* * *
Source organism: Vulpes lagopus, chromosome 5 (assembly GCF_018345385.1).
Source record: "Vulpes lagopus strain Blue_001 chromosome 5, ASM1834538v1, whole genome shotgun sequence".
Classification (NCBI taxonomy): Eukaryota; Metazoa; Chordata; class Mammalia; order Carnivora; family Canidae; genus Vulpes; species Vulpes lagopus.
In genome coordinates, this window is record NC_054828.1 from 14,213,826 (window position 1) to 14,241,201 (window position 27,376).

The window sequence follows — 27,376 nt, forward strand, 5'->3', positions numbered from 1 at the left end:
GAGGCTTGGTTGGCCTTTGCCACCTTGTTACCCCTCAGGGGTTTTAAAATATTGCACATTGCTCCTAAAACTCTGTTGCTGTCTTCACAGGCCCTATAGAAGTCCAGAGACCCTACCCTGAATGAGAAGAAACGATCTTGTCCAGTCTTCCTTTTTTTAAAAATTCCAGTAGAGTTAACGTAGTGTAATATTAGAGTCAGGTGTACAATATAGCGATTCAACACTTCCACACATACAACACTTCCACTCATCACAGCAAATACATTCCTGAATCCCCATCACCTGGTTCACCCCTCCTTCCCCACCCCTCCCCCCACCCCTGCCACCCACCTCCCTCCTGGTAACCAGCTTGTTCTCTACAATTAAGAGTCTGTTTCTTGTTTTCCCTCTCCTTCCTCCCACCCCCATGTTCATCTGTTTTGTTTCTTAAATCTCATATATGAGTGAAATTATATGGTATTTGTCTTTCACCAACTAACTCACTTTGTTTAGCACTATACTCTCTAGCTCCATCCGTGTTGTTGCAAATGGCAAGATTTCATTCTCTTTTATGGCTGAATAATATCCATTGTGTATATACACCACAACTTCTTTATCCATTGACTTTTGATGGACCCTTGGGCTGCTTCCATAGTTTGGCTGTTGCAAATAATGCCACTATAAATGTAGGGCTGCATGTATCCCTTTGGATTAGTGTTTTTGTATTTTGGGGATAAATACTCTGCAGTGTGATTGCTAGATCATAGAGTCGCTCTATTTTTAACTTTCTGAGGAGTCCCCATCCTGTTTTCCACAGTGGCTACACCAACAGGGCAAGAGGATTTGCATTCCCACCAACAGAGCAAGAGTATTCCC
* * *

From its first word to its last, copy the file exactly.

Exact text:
Source organism: Vulpes lagopus, chromosome 5 (assembly GCF_018345385.1).
Source record: "Vulpes lagopus strain Blue_001 chromosome 5, ASM1834538v1, whole genome shotgun sequence".
Classification (NCBI taxonomy): Eukaryota; Metazoa; Chordata; class Mammalia; order Carnivora; family Canidae; genus Vulpes; species Vulpes lagopus.
In genome coordinates, this window is record NC_054828.1 from 14,213,826 (window position 1) to 14,241,201 (window position 27,376).

The window sequence follows — 27,376 nt, forward strand, 5'->3', positions numbered from 1 at the left end:
GAGGCTTGGTTGGCCTTTGCCACCTTGTTACCCCTCAGGGGTTTTAAAATATTGCACATTGCTCCTAAAACTCTGTTGCTGTCTTCACAGGCCCTATAGAAGTCCAGAGACCCTACCCTGAATGAGAAGAAACGATCTTGTCCAGTCTTCCTTTTTTTAAAAATTCCAGTAGAGTTAACGTAGTGTAATATTAGAGTCAGGTGTACAATATAGCGATTCAACACTTCCACACATACAACACTTCCACTCATCACAGCAAATACATTCCTGAATCCCCATCACCTGGTTCACCCCTCCTTCCCCACCCCTCCCCCCACCCCTGCCACCCACCTCCCTCCTGGTAACCAGCTTGTTCTCTACAATTAAGAGTCTGTTTCTTGTTTTCCCTCTCCTTCCTCCCACCCCCATGTTCATCTGTTTTGTTTCTTAAATCTCATATATGAGTGAAATTATATGGTATTTGTCTTTCACCAACTAACTCACTTTGTTTAGCACTATACTCTCTAGCTCCATCCGTGTTGTTGCAAATGGCAAGATTTCATTCTCTTTTATGGCTGAATAATATCCATTGTGTATATACACCACAACTTCTTTATCCATTGACTTTTGATGGACCCTTGGGCTGCTTCCATAGTTTGGCTGTTGCAAATAATGCCACTATAAATGTAGGGCTGCATGTATCCCTTTGGATTAGTGTTTTTGTATTTTGGGGATAAATACTCTGCAGTGTGATTGCTAGATCATAGAGTCGCTCTATTTTTAACTTTCTGAGGAGTCCCCATCCTGTTTTCCACAGTGGCTACACCAACAGGGCAAGAGGATTTGCATTCCCACCAACAGAGCAAGAGTATTCCC